“In A World of Compromise, Some Don’t.” This was the proud slogan of the German gunmaker Heckler & Kock (HK) and its American subsidiary HK USA, and the company certainly backed up that boast via its products and the top-dollar government contracts from military and police units around the globe.
Thus you have the MP5 9mm submachine gun, which became THE most widely-issued SMG to counterterrorist units around the world. Thus you have the P7 9mm semiautomatic pistol, adopted by police departments such as New Jersey State Police, Utah Highway Patrol, and Navajo Nation Police. Thus you have the P2000 LEM pistol, issued to law enforcement agencies such as U.S. Customs & Border Protection (CBP).
Arguably the biggest splash that HK made in terms of winning government contracts was in 1996 when the Mk 23 traditional double-action (TDA) semiauto pistol in .45 ACP was chosen as the handgun for U.S. Special Operations Command (USSOCOM). A live-fire range report was conducted to complement the previous review of the Mk 23.
A Quick Review: HK Mk 23 History and Specifications
As noted in a previous writeup, “Development of the Mk 23 actually began in 1991 as spokespersons from the special operations community identified the need for an ‘Offensive Handgun Weapons System—Special Operations Peculiar.’ As noted by the manufacturer’s official info page: “During testing, MK 23 pistols met the most stringent operational and accuracy requirements ever demanded of a combat handgun. Endurance testing demonstrated a service life of over 30,000 rounds of +P ammunition.”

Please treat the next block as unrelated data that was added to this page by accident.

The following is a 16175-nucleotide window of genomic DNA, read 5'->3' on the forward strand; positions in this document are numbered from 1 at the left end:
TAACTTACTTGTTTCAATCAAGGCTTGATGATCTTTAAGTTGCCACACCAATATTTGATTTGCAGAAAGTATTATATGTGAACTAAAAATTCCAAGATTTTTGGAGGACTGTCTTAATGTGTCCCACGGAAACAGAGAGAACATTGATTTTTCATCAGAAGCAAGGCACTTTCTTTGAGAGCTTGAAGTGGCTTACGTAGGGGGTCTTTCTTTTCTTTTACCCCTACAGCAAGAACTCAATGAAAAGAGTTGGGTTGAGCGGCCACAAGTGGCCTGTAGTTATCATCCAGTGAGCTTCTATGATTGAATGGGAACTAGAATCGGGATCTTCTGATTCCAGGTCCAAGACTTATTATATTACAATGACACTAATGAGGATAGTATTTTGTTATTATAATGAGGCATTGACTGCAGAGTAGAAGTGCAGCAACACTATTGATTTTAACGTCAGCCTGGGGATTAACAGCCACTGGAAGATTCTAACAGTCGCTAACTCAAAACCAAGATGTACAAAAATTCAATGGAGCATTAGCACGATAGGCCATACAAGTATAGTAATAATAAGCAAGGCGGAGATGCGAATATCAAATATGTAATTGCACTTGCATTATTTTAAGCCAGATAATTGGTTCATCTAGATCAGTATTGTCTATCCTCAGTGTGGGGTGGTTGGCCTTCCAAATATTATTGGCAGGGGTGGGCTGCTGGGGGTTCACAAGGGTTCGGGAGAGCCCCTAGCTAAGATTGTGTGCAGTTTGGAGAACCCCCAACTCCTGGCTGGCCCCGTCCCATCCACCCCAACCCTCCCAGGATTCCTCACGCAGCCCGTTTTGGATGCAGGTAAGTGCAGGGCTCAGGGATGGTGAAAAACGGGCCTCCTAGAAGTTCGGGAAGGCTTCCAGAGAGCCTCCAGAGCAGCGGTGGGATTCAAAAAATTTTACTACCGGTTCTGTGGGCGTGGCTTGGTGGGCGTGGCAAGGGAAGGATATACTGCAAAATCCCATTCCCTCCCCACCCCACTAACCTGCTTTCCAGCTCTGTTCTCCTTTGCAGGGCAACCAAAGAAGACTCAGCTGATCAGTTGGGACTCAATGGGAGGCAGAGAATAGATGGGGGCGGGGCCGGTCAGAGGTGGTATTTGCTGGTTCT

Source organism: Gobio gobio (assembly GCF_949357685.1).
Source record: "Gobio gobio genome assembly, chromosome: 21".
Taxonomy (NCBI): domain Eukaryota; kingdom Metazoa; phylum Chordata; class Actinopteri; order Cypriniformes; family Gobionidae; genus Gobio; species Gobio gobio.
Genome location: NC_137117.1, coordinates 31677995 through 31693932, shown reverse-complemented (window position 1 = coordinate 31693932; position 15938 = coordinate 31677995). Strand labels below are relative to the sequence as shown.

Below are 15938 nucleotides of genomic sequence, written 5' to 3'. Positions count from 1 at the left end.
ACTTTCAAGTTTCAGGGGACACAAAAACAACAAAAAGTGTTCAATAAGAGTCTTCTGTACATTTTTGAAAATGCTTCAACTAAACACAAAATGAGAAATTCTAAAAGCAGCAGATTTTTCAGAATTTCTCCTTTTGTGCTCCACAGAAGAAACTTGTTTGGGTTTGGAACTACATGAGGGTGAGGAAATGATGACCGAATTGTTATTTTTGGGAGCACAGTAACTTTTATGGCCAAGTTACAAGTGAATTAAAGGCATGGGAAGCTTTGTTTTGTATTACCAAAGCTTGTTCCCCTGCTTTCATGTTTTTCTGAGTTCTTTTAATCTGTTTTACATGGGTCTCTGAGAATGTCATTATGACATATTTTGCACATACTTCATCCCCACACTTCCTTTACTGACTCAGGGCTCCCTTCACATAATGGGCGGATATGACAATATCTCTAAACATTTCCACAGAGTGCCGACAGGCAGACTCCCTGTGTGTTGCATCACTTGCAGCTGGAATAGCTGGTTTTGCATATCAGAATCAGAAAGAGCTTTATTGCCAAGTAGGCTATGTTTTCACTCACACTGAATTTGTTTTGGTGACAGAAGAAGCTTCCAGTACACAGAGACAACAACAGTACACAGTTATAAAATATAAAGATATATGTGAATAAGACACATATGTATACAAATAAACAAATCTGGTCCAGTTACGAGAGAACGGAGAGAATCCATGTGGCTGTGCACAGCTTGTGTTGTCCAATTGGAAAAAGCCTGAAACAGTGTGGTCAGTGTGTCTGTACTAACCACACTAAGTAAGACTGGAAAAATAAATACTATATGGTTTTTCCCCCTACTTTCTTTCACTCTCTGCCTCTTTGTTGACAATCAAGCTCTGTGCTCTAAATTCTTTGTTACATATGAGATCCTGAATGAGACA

Specifications include a barrel length of 5.87 inches, an overall length of 9.65 inches, a width of 1.54 inches, a height of 5.9 inches, an empty weight of 2.43 pounds, and a fully loaded weight of 3.2 lbs. The standard magazine capacity is 12+1 rounds.
The gun also has a feature that, to my knowledge, is only offered by one other TDA pistol series, that being the Taurus PT-92 and PT-100: a frame-mounted safety that (1) allows cocked-and-locked carry just like either a single-action (SA) autopistol such as the M1911 and Browning Hi-Power as well as the TDA CZ-75; but also (2) enables one to decock the pistol without having to do the SA auto/CZ-75 method of carefully lowering the hammer under thumb pressure whilst pulling the trigger. The difference is, on the Taurus, it’s a single-piece three-position lever, while with the SOCOM gun, the safety and the decocker are separate from one another.
My Own Personal Shooting Impressions of the Mk 23
Gotta love pleasant surprises, especially when they come in twofers. For me, Part one of that twofer was learning of the existence of a recently opened new gun range in my neck of the woods, specifically the highly impressive new XCAL indoor shooting range facility in Ashburn, Virginia. The second part of that twofer was learning that XCAL had a Mk 23 available for rental. I’ve fired my fair share of HK firearms, from the MP5 (thanks to the submachine gun rental ranges in Vegas) to the P7 (I personally own a PSP version) to the P2000 LEM .40 S&W (issued to me when I was a CBP Officer from 2006 to 2009), but never in my wildest imagination did I ever expect to see a Mk 23 at a civilian rental range.